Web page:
It is good to have a new ice cream parlour in Abingdon. Igloo Deserts and YourBurger share the same premises on Bath Street. The Ice Cream parlour is new this summer. YourBurger has been there for longer.
It is over the road from Masons who have been busy selling the components for DIY face coverings this summer.
A charity shop in Wantage (Abingdon’s closest neighbour town in the Vale of White Horse) has taken face covering to a new level.
The Nursery Shop is open and full of colourful stock. The big sale earlier in the year was not a closing down sale, as I reported at the time, but the sale of an ongoing business to a new owner.
Their clothing is ethically made from organic sustainable sources. There is also an online Nursery Shop.
I was taking some picture the other day when a gentleman told me about Burgess …
Burgesses were in Stert Street when I started in 1949. I started work at £1 10s a week. £1 for my mum and 10s for me. All the presses were hand-fed back then…. Abbey Press was by the side of it in Stert Street. Then Burgesses moved to up near Waitrose… I was a printer all my life. Just before I retired the last press they bought cost 2.4 million, a Heidelberger machine. It did the lot, and all automatic – put the colours on the inside and the varnish outside, all in one pass. The last picture we printed was a big picture of the sighting of the Bismarck. I got a picture framed of that for my retirement.
Burgess and Sons, the printer, were at 55 Stert Street in the 1930s. At that time they did a lot of work for HMSO, printing patents.
Next door, number 57 was vacant for some time. 57 had been the Abingdon Kinema. Burgess and Sons had plans to expand into number 57. But before they could get everything agreed The Abbey Press (John Hooke Ltd) bought 57, and so the two printers were neighbours for the first time.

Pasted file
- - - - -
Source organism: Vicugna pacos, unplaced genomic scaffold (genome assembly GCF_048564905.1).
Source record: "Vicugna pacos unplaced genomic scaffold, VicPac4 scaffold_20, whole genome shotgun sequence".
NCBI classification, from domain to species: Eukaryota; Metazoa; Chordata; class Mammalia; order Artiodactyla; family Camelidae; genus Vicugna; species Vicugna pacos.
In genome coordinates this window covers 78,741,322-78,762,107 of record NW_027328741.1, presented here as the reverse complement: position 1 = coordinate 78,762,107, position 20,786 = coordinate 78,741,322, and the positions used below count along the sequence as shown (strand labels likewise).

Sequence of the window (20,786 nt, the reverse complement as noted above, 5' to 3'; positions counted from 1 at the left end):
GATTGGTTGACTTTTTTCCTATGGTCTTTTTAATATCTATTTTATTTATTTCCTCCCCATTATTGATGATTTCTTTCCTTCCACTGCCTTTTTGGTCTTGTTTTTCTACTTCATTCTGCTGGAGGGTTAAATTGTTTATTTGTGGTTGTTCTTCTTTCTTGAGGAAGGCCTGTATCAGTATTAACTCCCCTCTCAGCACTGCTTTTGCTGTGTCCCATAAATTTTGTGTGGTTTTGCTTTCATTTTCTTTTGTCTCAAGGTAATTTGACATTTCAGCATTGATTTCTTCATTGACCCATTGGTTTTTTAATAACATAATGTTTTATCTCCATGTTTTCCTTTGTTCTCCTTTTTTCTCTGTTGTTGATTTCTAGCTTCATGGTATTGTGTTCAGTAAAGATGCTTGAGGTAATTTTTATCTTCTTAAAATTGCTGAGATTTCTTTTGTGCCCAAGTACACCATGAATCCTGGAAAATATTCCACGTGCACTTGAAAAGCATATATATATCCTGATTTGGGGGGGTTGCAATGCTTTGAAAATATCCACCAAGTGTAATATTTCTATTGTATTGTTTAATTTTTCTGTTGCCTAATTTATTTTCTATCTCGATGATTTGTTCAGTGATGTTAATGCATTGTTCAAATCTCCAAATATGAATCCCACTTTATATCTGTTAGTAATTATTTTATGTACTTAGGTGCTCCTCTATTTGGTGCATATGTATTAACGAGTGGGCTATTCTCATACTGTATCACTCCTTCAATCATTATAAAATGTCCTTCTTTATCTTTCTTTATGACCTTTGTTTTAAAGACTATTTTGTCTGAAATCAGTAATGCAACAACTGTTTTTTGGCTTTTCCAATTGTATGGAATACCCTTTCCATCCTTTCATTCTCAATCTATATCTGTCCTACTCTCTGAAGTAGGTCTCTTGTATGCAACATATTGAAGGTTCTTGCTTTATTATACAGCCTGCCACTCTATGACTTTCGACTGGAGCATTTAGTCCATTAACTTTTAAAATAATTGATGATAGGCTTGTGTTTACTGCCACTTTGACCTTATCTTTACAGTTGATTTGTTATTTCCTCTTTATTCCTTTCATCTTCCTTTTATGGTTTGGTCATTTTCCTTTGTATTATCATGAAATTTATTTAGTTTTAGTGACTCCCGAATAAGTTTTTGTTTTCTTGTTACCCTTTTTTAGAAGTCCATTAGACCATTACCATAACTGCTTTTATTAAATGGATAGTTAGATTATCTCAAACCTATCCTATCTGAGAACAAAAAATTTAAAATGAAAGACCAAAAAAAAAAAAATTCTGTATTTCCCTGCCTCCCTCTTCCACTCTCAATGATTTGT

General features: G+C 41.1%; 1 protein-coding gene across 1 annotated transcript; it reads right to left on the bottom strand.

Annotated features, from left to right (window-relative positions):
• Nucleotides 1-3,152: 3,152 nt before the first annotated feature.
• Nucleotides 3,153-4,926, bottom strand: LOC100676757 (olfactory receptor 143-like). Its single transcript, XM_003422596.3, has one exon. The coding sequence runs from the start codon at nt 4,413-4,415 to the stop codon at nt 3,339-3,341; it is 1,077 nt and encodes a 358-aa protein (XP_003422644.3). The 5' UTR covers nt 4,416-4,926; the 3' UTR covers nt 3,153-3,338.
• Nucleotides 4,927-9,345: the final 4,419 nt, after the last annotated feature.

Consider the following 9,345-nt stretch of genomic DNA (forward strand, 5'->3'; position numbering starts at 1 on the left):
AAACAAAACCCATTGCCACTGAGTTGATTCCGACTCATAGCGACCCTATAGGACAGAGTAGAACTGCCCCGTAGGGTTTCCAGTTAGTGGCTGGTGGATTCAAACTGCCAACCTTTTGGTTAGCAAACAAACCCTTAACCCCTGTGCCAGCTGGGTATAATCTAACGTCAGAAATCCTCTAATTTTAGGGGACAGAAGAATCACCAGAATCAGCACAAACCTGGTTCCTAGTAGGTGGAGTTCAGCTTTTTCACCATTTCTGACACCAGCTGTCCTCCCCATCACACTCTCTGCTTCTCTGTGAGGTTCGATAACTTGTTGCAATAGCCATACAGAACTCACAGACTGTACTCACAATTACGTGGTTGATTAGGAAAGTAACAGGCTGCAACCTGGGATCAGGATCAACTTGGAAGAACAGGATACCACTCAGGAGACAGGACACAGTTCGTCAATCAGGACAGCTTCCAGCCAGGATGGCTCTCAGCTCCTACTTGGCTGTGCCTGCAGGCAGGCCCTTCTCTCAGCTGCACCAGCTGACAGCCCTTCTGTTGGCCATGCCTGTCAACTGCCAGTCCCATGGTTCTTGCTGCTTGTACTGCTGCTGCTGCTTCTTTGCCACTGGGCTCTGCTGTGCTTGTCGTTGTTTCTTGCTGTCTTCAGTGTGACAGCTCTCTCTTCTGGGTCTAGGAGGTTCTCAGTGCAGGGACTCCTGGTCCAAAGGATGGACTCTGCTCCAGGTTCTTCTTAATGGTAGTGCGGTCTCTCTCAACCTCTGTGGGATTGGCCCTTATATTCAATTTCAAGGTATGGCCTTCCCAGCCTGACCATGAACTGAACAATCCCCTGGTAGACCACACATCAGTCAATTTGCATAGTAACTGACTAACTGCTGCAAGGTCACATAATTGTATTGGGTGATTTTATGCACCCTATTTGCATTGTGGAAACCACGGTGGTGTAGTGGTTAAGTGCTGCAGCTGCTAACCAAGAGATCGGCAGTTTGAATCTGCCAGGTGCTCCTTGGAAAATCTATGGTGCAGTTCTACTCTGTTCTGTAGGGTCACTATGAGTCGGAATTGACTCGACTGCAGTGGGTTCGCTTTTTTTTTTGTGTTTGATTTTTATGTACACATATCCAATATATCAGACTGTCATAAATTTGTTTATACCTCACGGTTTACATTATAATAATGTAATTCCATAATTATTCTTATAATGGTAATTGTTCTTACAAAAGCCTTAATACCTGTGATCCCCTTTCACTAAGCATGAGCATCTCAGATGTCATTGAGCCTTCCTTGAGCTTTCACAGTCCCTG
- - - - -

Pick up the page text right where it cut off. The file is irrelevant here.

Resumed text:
That was a blessing in disguise as a larger premises on Station Road, by the old coal yard, became available. Most of the building was owned by William Press and Son, a big engineering company. They took part in the big conversion from coal gas to North Sea natural gas in the 1970s, when 20 million appliances were altered.
Burgesses took over some of the building. Then when William Press and Son moved out, Burgesses took over the lot. It was more than they needed but gave room for expansion. Some parts of the site were let, one part to The Abbey Press – and so the printers became neighbours for a second time.
The twenty first century arrived and Burgesses had been taken over by a company outside Abingdon who had exciting plans. The shocking news came in June 2000 that the 195 staff of Burgess were to loose their jobs. Europe’s largest independent greetings card printer, was to close. Their parent company, Bezier, decided that the market for greeting cards was changing, and their plan to make Abingdon the center for making greeting cards was no longer viable.
The Abbey Press expanded and carried on both on the old Station Road site and in Nuffield Way. The old Station Road site became the Thames View housing development so they moved all their operations to Nuffield Way. The Abbey Press ceased trading in April 2013.
I find it amazing, in my own lifetime, to have seen factories and institutions, that I thought would last forever, demolished, just leaving individuals’ memories. I don’t know if anybody has written a history of John Hooke Ltd and The Abbey Press. Leslie E. Stopps compiled A Short History – Burgess & Son (Abingdon) Ltd in 1980, and I got a copy second hand after listening to the man who was a printer all his life. It has lots of pictures of people and printing presses.
Stert Street, Abingdon, at lunchtime today.
Stert Street, Abingdon about the turn of the century – 1900.
At number 55 was Ye Olde Printinge Workes. At the far end was W. H. Hooke. Both were printers.
W. H. Hooke is now Robert Gatward Jewellers.
So what did happen to Ye Olde Printinge Workes and W. H. Hooke. How did they become neighbours during the twentieth century, not once, but twice, and what has happened to them since the year 2000.
Find out in tomorrow’s Abingdon Blog installment of ‘Printing Neighbours.’
Michael says the manager of the Pizza Express restaurant in Stert Street has just had the vegetation in the adjoining alley cleared up. Michael says It was awful.
Pizza Express reopened the Abingdon branch on August 6th with a physically distanced layout inside, and hand sanitisers.